Holographic teachers were supposed to be part of our future. What happened?

Michael A. Cowling, Christian Moro

Research output: Contribution to journalOnline ResourceResearch

Abstract

[Extract] Cast your mind back to the turn of last century. Experts predicted that by now classrooms would no longer feature human teachers, and holographic virtual entities would deliver lessons instead.

This certainly hasn’t happened. The closest we have come is group video chat via apps like FaceTime, Zoom or Google Hangouts. But this doesn’t mean holograms aren’t part of our lives – they’re just marketed differently.

For the past 20 years, researchers and companies have progressed with a vision of “mixed reality”, where the physical and digital blend together to create seamless, digitally enhanced experiences.

Initially limited to research labs and prototypes, we have seen a major increase in the use of mixed reality technology in recent years. And it’s of particular use in classroom settings.
Original languageEnglish
JournalThe Conversation
Publication statusPublished - 8 Jan 2019

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Holographic teachers were supposed to be part of our future. What happened? / Cowling, Michael A.; Moro, Christian.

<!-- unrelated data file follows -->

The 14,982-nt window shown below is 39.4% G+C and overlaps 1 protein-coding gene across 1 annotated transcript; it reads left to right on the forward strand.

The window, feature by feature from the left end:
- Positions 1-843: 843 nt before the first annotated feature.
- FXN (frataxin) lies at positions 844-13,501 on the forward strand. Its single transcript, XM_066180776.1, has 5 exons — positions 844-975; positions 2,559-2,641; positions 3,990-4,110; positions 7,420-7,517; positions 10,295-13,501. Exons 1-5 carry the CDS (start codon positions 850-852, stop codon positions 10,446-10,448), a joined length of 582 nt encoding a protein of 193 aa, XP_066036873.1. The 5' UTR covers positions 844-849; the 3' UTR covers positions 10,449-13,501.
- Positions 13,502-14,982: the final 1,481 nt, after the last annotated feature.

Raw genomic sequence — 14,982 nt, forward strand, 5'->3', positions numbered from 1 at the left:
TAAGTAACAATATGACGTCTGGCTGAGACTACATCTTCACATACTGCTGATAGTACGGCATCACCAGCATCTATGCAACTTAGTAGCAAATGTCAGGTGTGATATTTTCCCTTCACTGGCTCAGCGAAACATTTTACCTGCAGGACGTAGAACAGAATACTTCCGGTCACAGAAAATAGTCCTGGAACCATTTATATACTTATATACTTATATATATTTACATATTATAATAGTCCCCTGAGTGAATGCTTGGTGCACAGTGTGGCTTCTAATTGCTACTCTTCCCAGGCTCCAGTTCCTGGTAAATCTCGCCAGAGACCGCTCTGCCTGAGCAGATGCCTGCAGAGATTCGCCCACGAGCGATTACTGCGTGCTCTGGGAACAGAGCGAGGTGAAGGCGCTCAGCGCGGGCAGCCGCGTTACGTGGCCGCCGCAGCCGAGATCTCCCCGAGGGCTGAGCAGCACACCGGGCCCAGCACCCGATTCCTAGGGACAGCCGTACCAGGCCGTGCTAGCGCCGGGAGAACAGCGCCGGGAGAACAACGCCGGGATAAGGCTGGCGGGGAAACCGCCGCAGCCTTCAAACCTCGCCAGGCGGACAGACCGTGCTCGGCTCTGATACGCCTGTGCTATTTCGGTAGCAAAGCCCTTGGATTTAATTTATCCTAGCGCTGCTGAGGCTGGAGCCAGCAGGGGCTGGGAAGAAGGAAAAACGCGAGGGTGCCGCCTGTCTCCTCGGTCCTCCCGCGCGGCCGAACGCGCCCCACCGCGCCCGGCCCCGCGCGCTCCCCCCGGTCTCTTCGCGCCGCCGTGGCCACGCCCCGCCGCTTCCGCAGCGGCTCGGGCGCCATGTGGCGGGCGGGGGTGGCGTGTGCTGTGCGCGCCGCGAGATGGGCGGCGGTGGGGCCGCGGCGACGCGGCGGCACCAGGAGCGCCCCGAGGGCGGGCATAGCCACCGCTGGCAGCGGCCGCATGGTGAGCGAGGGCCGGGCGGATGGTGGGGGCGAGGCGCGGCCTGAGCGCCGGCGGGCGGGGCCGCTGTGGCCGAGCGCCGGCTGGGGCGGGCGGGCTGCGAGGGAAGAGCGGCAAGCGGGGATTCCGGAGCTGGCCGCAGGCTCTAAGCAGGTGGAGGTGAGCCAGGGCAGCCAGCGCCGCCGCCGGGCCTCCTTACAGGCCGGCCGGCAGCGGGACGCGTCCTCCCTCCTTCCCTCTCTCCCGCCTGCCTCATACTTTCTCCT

In: The Conversation, 08.01.2019.

Research output: Contribution to journalOnline ResourceResearch

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AB - [Extract] Cast your mind back to the turn of last century. Experts predicted that by now classrooms would no longer feature human teachers, and holographic virtual entities would deliver lessons instead.This certainly hasn’t happened. The closest we have come is group video chat via apps like FaceTime, Zoom or Google Hangouts. But this doesn’t mean holograms aren’t part of our lives – they’re just marketed differently.For the past 20 years, researchers and companies have progressed with a vision of “mixed reality”, where the physical and digital blend together to create seamless, digitally enhanced experiences.Initially limited to research labs and prototypes, we have seen a major increase in the use of mixed reality technology in recent years. And it’s of particular use in classroom settings.

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